2. The Legislature has substantially amended and extensively renumbered these statutes since William's complaint was filed; however, the substantive provisions are largely unchanged. Section 1597.30 was formerly numbered section 1597.50 and is so referred to by William. Former section 1597.56 as relied on by William dealt with the creation of a complaint procedure; the current section of that number deals with compliance with the act. Complaint procedures are now governed by sections 1596.843 and 1596.853.
3. Although the parents purport to join in William's appeal of the order, they as individuals have no standing to do so, because these particular causes of action were brought by William alone. Therefore, only William, acting through his guardian ad litem (his mother) may challenge the trial court's ruling on appeal.
4. A demurrer had been sustained with leave to amend to the original complaint (filed February 6, 1985). Those demurrer papers contained in the superior court file (of which we take judicial notice pursuant to Evid.Code, § 459, subd. (a)) reveal that Patricia Vitela was criminally charged, convicted, and sentenced for child abuse. The file also reveals that the state cross-complained against Vitela for negligence. However, it does not appear she or her husband ever appeared in this action nor that any judgment was ever entered against them.
5. The county has also treated these statutory provisions as equally affecting both the county and state; it has not filed a separate respondent's brief, instead joining in that filed by the state.William's several causes of action brought solely against the Vitelas allege theories of assault, battery, false imprisonment, and the like. Although the ninth cause of action for negligent infliction of emotional distress recites that the parents presented the public entities with claims for their own losses incurred due to William's injuries, they have not pursued this theory individually against the government at the pleading or appellate stages.
6. The current version of section 1597.55 in pertinent part is unchanged from the version William quotes, except that subdivision (a) now requires the site visitation shall be “announced,” and subdivision (d) now references section 1596.853 instead of former section 1597.56.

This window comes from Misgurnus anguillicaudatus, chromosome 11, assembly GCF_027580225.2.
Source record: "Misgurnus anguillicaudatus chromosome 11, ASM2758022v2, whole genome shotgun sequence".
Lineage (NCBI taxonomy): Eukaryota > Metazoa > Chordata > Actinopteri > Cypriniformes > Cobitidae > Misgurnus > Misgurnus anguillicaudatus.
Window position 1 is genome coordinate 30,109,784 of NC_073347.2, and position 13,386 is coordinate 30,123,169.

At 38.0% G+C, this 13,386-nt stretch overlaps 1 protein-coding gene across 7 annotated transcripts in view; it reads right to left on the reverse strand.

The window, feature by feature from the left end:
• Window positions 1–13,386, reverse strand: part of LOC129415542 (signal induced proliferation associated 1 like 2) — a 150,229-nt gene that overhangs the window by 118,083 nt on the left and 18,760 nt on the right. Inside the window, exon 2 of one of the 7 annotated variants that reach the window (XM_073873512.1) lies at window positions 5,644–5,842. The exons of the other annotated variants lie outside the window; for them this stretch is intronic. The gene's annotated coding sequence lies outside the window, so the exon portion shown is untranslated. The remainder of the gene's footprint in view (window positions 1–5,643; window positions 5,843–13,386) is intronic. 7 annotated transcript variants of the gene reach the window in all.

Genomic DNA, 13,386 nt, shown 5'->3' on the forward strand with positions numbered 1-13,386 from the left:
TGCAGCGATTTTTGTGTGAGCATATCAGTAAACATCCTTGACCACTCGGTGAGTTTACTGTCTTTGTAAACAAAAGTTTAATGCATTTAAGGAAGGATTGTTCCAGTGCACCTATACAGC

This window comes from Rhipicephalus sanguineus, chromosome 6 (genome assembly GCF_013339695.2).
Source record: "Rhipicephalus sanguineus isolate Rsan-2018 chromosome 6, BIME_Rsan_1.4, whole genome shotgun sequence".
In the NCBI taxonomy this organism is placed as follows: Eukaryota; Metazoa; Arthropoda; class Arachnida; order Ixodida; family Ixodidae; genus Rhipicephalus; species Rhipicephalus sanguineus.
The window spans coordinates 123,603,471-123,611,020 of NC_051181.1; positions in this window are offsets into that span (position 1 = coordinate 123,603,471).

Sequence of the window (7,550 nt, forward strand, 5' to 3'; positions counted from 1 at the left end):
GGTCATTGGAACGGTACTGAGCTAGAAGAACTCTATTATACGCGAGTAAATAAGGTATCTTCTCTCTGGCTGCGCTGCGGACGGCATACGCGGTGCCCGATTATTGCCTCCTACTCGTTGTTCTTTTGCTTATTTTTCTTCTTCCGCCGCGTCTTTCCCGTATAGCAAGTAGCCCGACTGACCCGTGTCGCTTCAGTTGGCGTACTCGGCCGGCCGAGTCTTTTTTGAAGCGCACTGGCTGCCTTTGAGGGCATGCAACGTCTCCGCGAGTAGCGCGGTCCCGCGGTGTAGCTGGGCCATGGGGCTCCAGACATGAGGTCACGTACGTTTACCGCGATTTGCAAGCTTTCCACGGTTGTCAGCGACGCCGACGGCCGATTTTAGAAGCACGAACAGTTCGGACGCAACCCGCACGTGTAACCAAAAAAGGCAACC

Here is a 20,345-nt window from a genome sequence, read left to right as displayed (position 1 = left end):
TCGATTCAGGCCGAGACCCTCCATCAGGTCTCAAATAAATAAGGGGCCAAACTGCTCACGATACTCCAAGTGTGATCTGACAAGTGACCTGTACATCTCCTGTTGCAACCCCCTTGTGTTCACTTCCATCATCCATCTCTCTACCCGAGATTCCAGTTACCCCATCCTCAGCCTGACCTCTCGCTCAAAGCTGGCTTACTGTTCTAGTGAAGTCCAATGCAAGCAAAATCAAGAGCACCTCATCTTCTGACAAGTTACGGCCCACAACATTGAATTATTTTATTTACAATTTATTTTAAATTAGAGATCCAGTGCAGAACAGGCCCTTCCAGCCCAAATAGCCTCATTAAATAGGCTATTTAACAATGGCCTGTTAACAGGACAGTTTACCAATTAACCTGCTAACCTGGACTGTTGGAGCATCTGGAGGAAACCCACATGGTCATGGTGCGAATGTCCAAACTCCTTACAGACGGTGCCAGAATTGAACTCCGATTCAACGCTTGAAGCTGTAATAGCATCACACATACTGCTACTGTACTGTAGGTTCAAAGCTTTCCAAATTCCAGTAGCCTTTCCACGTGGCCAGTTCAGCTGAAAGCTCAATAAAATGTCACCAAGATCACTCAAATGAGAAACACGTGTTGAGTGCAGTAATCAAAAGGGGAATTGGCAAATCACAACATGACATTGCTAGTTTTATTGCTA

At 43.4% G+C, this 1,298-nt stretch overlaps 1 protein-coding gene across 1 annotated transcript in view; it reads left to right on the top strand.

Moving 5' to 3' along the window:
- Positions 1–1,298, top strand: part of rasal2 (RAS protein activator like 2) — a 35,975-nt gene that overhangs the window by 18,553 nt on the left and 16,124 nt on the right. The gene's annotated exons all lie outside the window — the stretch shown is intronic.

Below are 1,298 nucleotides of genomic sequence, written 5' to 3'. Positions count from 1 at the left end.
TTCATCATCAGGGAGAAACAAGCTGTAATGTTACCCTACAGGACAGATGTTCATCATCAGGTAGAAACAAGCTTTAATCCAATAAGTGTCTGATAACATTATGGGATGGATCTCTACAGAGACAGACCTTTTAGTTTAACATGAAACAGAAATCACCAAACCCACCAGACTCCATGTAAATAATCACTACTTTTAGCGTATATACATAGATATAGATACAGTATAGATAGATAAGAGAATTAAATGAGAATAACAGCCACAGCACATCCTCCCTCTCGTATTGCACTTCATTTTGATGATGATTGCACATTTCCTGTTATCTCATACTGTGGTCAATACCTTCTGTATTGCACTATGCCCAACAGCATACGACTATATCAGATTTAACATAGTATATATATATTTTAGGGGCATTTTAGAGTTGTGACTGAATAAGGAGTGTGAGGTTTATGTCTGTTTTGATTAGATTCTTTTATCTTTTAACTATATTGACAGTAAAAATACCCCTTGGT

7. Former section 1597.51 has been renumbered section 1596.871 (amended by Stats.1984, ch. 1615, § 12). Current section 1596.871 governs fingerprinting of individuals in contact with day care children. Current section 1596.80 et seq. provides for the administration of day care licensing, corresponding to former section 1597.51 relied on by William.
8. See footnote 2, ante; the subject matter covered by former section 1597.56 is now covered by sections 1596.843 and 1596.853.
9. The order of dismissal constitutes a judgment for all purposes, including review. (Code Civ.Proc., § 581d.)
10. In Brenneman v. State of California, supra, 208 Cal.App.3d at pp. 816–817, footnote 2, 256 Cal.Rptr. 363, the court noted the rule embodied in Government Code section 815.6 (that “ ‘violation of a legislatively prescribed standard of care creates a rebuttable presumption of negligence’ ” (ibid.)) has been codified in Evidence Code section 669, subdivision (a). “Discussions of whether a mandatory duty exists under Government Code section 815.6 and whether a standard of care has been legislatively prescribed under Evidence Code section 669 are therefore interchangeable.” (Brenneman v. State of California, supra, at 208 Cal.App.3d at pp. 816–817, fn. 2, 256 Cal.Rptr. 363.)
11. In State of California v. Superior Court, supra, 150 Cal.App.3d 848, 854–859, 197 Cal.Rptr. 914, cited above, the court concluded no actionable mandatory duty to investigate was created by the obligatory language of Business and Professions Code section 10176, because of a lack of proximate cause between the failure to investigate and the harm suffered by plaintiffs (unlawful misappropriation of their funds by a real estate licensee).
12. These facts do not present and we therefore do not decide the scope of any possible mandatory duties owed to day care children under section 1597.55 where the condition of the day care premises, as opposed to the conduct of the day care operator, resulted in the injuries complained of.
HUFFMAN, Acting Presiding Justice.
FROEHLICH and NARES, JJ., concur.